It’s February….the sun is shining, the flowers are blooming, the birds are chirping, and…the mailbox is overflowing with college recruitment letters?
Her weeks are spent in a juggling act between school, skiing, and a social life. Training on snow four days a week requires discipline and dedication, not to mention time management. Student first, athlete next.Wait – how can this be? She’s only a junior! She doesn’t even know what she wants to be when she grows up!
I’m proud of her.
It wouldn’t be so bad if they were letters actually recruiting her-offering her money, I mean. These full-color mailers are an advertiser’s best effort to capture everything good about their college-and to make it personal.She’s working towards her future, but the mail is getting ridiculous.
She took the SAT in October, and now we’re inundated with offers from the east coast, the mid west, the northwest, and even some more ‘local’ California schools. All the flyers boast offers of a ‘personal code’ that is sure to provide prospective students with the persuasive elements to convince them that this school is the one. Even when the prospective student has no clue?She’s our oldest, so this is all new territory for us. I’m a teacher-I know all about admissions: test scores, application essays, and a-g requirements. Last fall we enrolled her in an SAT prep class-that’s something we never did back when I was in high school. Twice a week she went to an SAT tutor who helped her with test preparation, study skills-you name it. Kind of like the endless other self-help type of classes designed to get kids ready for life after graduation. Our plan was to have her take the SAT first before ski season, then again afterwards.
I remember feeling that way. I was more focused on completing high school than enrolling in college; I simply couldn’t see that far into my future. It took me a few years, a few failures, quite a few part-time jobs, and changing majors multiple times. How can a seventeen-year-old possibly know what they want to do with their life?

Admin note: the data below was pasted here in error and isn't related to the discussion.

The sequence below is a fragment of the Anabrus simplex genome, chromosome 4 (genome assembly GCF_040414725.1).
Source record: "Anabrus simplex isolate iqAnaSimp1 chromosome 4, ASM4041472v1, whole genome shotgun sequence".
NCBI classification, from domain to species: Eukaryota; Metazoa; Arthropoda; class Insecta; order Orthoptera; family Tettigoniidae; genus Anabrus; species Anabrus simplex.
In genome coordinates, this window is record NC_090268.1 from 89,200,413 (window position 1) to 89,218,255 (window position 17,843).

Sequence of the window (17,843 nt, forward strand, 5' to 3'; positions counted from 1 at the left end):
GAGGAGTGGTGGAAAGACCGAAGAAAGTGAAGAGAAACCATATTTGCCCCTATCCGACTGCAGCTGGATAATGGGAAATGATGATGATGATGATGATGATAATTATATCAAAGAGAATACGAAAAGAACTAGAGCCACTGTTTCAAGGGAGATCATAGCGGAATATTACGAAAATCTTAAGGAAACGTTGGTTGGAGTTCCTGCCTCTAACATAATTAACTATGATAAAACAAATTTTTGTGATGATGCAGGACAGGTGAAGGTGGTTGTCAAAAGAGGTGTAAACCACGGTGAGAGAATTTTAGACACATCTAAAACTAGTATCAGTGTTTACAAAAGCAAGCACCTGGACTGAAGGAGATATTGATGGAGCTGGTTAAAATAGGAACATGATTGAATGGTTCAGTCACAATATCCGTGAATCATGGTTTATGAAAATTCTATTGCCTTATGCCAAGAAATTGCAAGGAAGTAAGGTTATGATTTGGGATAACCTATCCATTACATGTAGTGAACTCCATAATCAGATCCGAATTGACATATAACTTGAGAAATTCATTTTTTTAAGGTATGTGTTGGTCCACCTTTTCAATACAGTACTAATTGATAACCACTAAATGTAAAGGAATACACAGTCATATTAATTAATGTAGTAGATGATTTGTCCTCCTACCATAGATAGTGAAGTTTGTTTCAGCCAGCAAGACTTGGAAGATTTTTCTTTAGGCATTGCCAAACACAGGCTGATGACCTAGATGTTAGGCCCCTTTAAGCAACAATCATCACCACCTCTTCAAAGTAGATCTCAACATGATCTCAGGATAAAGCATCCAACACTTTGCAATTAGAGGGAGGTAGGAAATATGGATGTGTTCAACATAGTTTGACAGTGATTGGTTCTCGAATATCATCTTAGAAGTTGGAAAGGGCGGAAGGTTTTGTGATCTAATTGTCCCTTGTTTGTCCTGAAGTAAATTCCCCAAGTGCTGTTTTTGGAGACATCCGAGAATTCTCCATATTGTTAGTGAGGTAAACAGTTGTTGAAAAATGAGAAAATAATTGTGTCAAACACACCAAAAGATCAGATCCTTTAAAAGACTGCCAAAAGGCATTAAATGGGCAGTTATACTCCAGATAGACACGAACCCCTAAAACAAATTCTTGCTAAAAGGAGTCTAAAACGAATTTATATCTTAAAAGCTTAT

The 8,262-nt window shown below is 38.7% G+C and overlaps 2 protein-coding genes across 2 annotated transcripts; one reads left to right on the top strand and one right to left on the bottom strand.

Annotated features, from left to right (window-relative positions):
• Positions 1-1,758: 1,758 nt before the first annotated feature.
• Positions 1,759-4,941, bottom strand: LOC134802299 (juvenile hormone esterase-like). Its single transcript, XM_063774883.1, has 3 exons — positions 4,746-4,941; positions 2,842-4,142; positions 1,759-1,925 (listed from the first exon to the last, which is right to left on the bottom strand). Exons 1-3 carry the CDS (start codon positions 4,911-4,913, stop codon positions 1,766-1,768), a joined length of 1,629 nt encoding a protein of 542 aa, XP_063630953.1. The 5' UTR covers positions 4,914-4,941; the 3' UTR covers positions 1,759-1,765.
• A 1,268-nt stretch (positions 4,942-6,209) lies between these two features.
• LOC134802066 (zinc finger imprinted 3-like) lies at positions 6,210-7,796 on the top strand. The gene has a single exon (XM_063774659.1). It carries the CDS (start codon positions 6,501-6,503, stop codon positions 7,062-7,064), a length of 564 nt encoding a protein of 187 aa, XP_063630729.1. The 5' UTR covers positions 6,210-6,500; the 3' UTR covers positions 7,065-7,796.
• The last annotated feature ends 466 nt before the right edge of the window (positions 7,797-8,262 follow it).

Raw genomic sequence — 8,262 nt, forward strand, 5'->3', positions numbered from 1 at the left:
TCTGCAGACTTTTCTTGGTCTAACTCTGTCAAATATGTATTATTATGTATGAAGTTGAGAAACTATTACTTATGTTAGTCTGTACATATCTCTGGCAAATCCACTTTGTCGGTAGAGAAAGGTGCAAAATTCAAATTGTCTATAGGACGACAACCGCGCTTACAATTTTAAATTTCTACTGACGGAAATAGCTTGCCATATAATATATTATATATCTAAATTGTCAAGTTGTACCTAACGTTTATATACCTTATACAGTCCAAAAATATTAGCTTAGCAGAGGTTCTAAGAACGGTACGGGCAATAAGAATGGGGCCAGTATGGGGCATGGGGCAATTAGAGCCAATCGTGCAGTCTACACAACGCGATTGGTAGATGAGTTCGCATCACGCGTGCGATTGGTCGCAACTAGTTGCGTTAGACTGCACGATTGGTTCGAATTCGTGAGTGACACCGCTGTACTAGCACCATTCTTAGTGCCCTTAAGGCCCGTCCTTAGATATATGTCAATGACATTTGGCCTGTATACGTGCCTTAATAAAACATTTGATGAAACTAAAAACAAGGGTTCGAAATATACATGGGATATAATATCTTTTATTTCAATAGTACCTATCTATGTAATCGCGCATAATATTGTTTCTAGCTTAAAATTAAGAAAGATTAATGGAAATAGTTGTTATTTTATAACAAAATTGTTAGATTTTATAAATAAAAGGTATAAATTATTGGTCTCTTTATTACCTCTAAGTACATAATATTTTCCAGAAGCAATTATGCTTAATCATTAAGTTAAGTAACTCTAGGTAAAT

Sadly, the college stakes are much higher now. Kids need to have a plan. They need to have a strategy. It’s not enough to just muddle your way through high school and expect that there will be a multitude of colleges opening their doors to you.
Right now, all I can do is encourage her. Make good choices. Study hard. Think about what you like, what you’re curious about, what gets you excited about getting up in the morning. I’m pretty sure that’s how I chose my college and my ultimate major, English.I wish I knew what to say to her. I wish I knew how to help her see all the options she has in life. I don’t want to be the mom that plans out her kids’ lives by filling out their college applications and holding their hand until….that’s the problem. It never ends.
I can do all that, and keep a box with all the personal codes that may help her unlock her future. Once she gets off the snow, of course.
Latest posts by Jennifer Wolfe (see all)
- Wherever You Are Is Called Here: Poetry from David Wagoner - April 19, 2017
- It’s Poetry Month! Writing, Reading, Teaching and Sharing Poetry - April 12, 2017
- College Tours In Boston: Visiting Northeastern, Babson, Harvard and Bentley - April 5, 2017